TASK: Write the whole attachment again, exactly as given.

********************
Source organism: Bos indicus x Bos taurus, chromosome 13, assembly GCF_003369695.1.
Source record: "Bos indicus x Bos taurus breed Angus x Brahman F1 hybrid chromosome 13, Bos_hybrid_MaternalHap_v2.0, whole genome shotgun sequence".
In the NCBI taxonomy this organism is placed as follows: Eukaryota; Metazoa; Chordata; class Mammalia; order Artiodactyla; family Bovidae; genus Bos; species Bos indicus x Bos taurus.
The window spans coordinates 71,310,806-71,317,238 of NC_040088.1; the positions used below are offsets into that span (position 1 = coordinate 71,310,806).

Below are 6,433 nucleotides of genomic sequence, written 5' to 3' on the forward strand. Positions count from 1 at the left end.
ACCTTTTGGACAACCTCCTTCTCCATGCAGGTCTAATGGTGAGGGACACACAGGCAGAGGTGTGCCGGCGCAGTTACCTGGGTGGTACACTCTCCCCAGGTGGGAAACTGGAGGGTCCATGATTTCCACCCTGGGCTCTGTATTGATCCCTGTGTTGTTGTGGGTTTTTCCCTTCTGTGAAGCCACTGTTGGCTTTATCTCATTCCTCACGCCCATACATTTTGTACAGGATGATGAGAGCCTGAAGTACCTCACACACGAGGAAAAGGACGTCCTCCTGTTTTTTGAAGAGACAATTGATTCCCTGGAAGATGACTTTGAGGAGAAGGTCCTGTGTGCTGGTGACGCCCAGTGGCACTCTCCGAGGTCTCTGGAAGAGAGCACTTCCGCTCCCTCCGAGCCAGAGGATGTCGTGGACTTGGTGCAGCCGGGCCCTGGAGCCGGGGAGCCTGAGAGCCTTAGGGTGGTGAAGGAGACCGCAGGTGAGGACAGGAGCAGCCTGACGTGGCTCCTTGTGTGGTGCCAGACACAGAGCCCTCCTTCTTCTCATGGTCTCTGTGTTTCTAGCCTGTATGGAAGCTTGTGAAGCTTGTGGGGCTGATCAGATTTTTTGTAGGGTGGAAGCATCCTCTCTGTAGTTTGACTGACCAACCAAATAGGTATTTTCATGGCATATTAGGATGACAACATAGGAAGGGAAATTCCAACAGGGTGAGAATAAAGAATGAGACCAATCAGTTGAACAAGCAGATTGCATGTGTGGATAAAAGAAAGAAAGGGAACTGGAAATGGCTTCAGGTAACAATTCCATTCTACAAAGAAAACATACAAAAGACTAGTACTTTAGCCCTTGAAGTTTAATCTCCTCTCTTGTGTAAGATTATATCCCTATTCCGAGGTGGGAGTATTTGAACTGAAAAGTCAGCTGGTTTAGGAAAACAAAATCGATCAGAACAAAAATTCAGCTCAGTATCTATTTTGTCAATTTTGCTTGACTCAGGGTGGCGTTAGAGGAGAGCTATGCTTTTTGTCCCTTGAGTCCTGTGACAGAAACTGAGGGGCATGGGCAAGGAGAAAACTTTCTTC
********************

Source organism: Bos indicus x Bos taurus, chromosome 13, assembly GCF_003369695.1.
Source record: "Bos indicus x Bos taurus breed Angus x Brahman F1 hybrid chromosome 13, Bos_hybrid_MaternalHap_v2.0, whole genome shotgun sequence".
In the NCBI taxonomy this organism is placed as follows: Eukaryota; Metazoa; Chordata; class Mammalia; order Artiodactyla; family Bovidae; genus Bos; species Bos indicus x Bos taurus.
The window spans coordinates 71,310,806-71,317,238 of NC_040088.1; the positions used below are offsets into that span (position 1 = coordinate 71,310,806).

Below are 6,433 nucleotides of genomic sequence, written 5' to 3' on the forward strand. Positions count from 1 at the left end.
ACCTTTTGGACAACCTCCTTCTCCATGCAGGTCTAATGGTGAGGGACACACAGGCAGAGGTGTGCCGGCGCAGTTACCTGGGTGGTACACTCTCCCCAGGTGGGAAACTGGAGGGTCCATGATTTCCACCCTGGGCTCTGTATTGATCCCTGTGTTGTTGTGGGTTTTTCCCTTCTGTGAAGCCACTGTTGGCTTTATCTCATTCCTCACGCCCATACATTTTGTACAGGATGATGAGAGCCTGAAGTACCTCACACACGAGGAAAAGGACGTCCTCCTGTTTTTTGAAGAGACAATTGATTCCCTGGAAGATGACTTTGAGGAGAAGGTCCTGTGTGCTGGTGACGCCCAGTGGCACTCTCCGAGGTCTCTGGAAGAGAGCACTTCCGCTCCCTCCGAGCCAGAGGATGTCGTGGACTTGGTGCAGCCGGGCCCTGGAGCCGGGGAGCCTGAGAGCCTTAGGGTGGTGAAGGAGACCGCAGGTGAGGACAGGAGCAGCCTGACGTGGCTCCTTGTGTGGTGCCAGACACAGAGCCCTCCTTCTTCTCATGGTCTCTGTGTTTCTAGCCTGTATGGAAGCTTGTGAAGCTTGTGGGGCTGATCAGATTTTTTGTAGGGTGGAAGCATCCTCTCTGTAGTTTGACTGACCAACCAAATAGGTATTTTCATGGCATATTAGGATGACAACATAGGAAGGGAAATTCCAACAGGGTGAGAATAAAGAATGAGACCAATCAGTTGAACAAGCAGATTGCATGTGTGGATAAAAGAAAGAAAGGGAACTGGAAATGGCTTCAGGTAACAATTCCATTCTACAAAGAAAACATACAAAAGACTAGTACTTTAGCCCTTGAAGTTTAATCTCCTCTCTTGTGTAAGATTATATCCCTATTCCGAGGTGGGAGTATTTGAACTGAAAAGTCAGCTGGTTTAGGAAAACAAAATCGATCAGAACAAAAATTCAGCTCAGTATCTATTTTGTCAATTTTGCTTGACTCAGGGTGGCGTTAGAGGAGAGCTATGCTTTTTGTCCCTTGAGTCCTGTGACAGAAACTGAGGGGCATGGGCAAGGAGAAAACTTTCTTC